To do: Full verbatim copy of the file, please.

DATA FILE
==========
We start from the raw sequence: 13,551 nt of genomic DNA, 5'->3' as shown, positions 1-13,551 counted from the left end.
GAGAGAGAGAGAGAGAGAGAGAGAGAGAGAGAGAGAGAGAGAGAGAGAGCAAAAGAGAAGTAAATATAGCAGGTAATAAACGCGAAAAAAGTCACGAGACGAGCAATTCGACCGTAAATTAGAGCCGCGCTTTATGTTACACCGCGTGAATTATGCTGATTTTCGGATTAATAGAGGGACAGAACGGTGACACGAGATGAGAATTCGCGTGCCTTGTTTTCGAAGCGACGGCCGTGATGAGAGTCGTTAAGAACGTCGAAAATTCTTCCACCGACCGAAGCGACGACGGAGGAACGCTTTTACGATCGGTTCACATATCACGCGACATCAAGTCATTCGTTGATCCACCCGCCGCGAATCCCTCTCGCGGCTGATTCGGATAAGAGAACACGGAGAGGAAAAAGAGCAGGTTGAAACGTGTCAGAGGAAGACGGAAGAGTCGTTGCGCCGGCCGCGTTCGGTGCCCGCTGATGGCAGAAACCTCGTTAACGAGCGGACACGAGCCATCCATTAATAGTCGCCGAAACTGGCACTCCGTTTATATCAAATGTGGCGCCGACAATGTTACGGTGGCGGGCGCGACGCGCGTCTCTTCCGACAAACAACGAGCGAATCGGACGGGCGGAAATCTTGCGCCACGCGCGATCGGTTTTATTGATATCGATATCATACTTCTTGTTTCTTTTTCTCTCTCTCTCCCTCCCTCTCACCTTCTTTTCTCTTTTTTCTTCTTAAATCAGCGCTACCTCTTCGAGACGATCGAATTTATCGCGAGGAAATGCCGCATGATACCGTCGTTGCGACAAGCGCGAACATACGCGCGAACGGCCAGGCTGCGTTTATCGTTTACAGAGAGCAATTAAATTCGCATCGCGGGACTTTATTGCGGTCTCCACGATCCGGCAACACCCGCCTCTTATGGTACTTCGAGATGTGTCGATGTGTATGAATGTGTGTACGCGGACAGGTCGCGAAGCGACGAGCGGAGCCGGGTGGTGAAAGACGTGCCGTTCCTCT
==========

We start from the raw sequence: 13,551 nt of genomic DNA, 5'->3' as shown, positions 1-13,551 counted from the left end.
GAGAGAGAGAGAGAGAGAGAGAGAGAGAGAGAGAGAGAGAGAGAGAGAGCAAAAGAGAAGTAAATATAGCAGGTAATAAACGCGAAAAAAGTCACGAGACGAGCAATTCGACCGTAAATTAGAGCCGCGCTTTATGTTACACCGCGTGAATTATGCTGATTTTCGGATTAATAGAGGGACAGAACGGTGACACGAGATGAGAATTCGCGTGCCTTGTTTTCGAAGCGACGGCCGTGATGAGAGTCGTTAAGAACGTCGAAAATTCTTCCACCGACCGAAGCGACGACGGAGGAACGCTTTTACGATCGGTTCACATATCACGCGACATCAAGTCATTCGTTGATCCACCCGCCGCGAATCCCTCTCGCGGCTGATTCGGATAAGAGAACACGGAGAGGAAAAAGAGCAGGTTGAAACGTGTCAGAGGAAGACGGAAGAGTCGTTGCGCCGGCCGCGTTCGGTGCCCGCTGATGGCAGAAACCTCGTTAACGAGCGGACACGAGCCATCCATTAATAGTCGCCGAAACTGGCACTCCGTTTATATCAAATGTGGCGCCGACAATGTTACGGTGGCGGGCGCGACGCGCGTCTCTTCCGACAAACAACGAGCGAATCGGACGGGCGGAAATCTTGCGCCACGCGCGATCGGTTTTATTGATATCGATATCATACTTCTTGTTTCTTTTTCTCTCTCTCTCCCTCCCTCTCACCTTCTTTTCTCTTTTTTCTTCTTAAATCAGCGCTACCTCTTCGAGACGATCGAATTTATCGCGAGGAAATGCCGCATGATACCGTCGTTGCGACAAGCGCGAACATACGCGCGAACGGCCAGGCTGCGTTTATCGTTTACAGAGAGCAATTAAATTCGCATCGCGGGACTTTATTGCGGTCTCCACGATCCGGCAACACCCGCCTCTTATGGTACTTCGAGATGTGTCGATGTGTATGAATGTGTGTACGCGGACAGGTCGCGAAGCGACGAGCGGAGCCGGGTGGTGAAAGACGTGCCGTTCCTCT